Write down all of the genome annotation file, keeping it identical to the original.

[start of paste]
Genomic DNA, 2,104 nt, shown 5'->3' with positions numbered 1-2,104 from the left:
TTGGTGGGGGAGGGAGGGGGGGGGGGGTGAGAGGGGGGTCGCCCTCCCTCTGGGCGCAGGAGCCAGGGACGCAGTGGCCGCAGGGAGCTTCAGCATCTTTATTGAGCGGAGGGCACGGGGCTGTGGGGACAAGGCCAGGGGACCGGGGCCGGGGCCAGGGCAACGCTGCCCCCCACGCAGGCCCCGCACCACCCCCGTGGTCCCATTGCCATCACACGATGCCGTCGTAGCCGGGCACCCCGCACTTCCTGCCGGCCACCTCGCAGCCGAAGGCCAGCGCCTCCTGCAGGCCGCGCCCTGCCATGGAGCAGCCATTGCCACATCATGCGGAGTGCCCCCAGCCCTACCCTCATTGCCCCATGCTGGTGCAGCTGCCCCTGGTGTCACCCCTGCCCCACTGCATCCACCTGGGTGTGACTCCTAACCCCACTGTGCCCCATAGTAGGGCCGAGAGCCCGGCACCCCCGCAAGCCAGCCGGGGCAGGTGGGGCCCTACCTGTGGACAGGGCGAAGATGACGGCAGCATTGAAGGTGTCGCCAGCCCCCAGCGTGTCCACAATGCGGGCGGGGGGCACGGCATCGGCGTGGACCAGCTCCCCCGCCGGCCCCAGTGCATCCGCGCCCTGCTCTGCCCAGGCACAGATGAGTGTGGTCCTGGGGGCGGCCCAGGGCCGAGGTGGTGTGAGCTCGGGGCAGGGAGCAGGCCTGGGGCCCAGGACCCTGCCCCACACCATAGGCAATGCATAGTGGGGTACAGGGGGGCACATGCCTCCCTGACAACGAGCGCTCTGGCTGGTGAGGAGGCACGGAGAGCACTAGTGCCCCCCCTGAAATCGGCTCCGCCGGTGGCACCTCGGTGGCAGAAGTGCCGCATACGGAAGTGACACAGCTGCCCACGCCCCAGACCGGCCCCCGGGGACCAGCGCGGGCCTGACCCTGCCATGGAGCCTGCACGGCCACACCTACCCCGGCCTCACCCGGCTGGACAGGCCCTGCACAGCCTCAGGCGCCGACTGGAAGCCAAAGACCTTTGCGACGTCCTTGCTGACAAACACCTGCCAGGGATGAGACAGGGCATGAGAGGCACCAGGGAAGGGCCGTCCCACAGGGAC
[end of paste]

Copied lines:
Genomic DNA, 2,104 nt, shown 5'->3' with positions numbered 1-2,104 from the left:
TTGGTGGGGGAGGGAGGGGGGGGGGGGTGAGAGGGGGGTCGCCCTCCCTCTGGGCGCAGGAGCCAGGGACGCAGTGGCCGCAGGGAGCTTCAGCATCTTTATTGAGCGGAGGGCACGGGGCTGTGGGGACAAGGCCAGGGGACCGGGGCCGGGGCCAGGGCAACGCTGCCCCCCACGCAGGCCCCGCACCACCCCCGTGGTCCCATTGCCATCACACGATGCCGTCGTAGCCGGGCACCCCGCACTTCCTGCCGGCCACCTCGCAGCCGAAGGCCAGCGCCTCCTGCAGGCCGCGCCCTGCCATGGAGCAGCCATTGCCACATCATGCGGAGTGCCCCCAGCCCTACCCTCATTGCCCCATGCTGGTGCAGCTGCCCCTGGTGTCACCCCTGCCCCACTGCATCCACCTGGGTGTGACTCCTAACCCCACTGTGCCCCATAGTAGGGCCGAGAGCCCGGCACCCCCGCAAGCCAGCCGGGGCAGGTGGGGCCCTACCTGTGGACAGGGCGAAGATGACGGCAGCATTGAAGGTGTCGCCAGCCCCCAGCGTGTCCACAATGCGGGCGGGGGGCACGGCATCGGCGTGGACCAGCTCCCCCGCCGGCCCCAGTGCATCCGCGCCCTGCTCTGCCCAGGCACAGATGAGTGTGGTCCTGGGGGCGGCCCAGGGCCGAGGTGGTGTGAGCTCGGGGCAGGGAGCAGGCCTGGGGCCCAGGACCCTGCCCCACACCATAGGCAATGCATAGTGGGGTACAGGGGGGCACATGCCTCCCTGACAACGAGCGCTCTGGCTGGTGAGGAGGCACGGAGAGCACTAGTGCCCCCCCTGAAATCGGCTCCGCCGGTGGCACCTCGGTGGCAGAAGTGCCGCATACGGAAGTGACACAGCTGCCCACGCCCCAGACCGGCCCCCGGGGACCAGCGCGGGCCTGACCCTGCCATGGAGCCTGCACGGCCACACCTACCCCGGCCTCACCCGGCTGGACAGGCCCTGCACAGCCTCAGGCGCCGACTGGAAGCCAAAGACCTTTGCGACGTCCTTGCTGACAAACACCTGCCAGGGATGAGACAGGGCATGAGAGGCACCAGGGAAGGGCCGTCCCACAGGGAC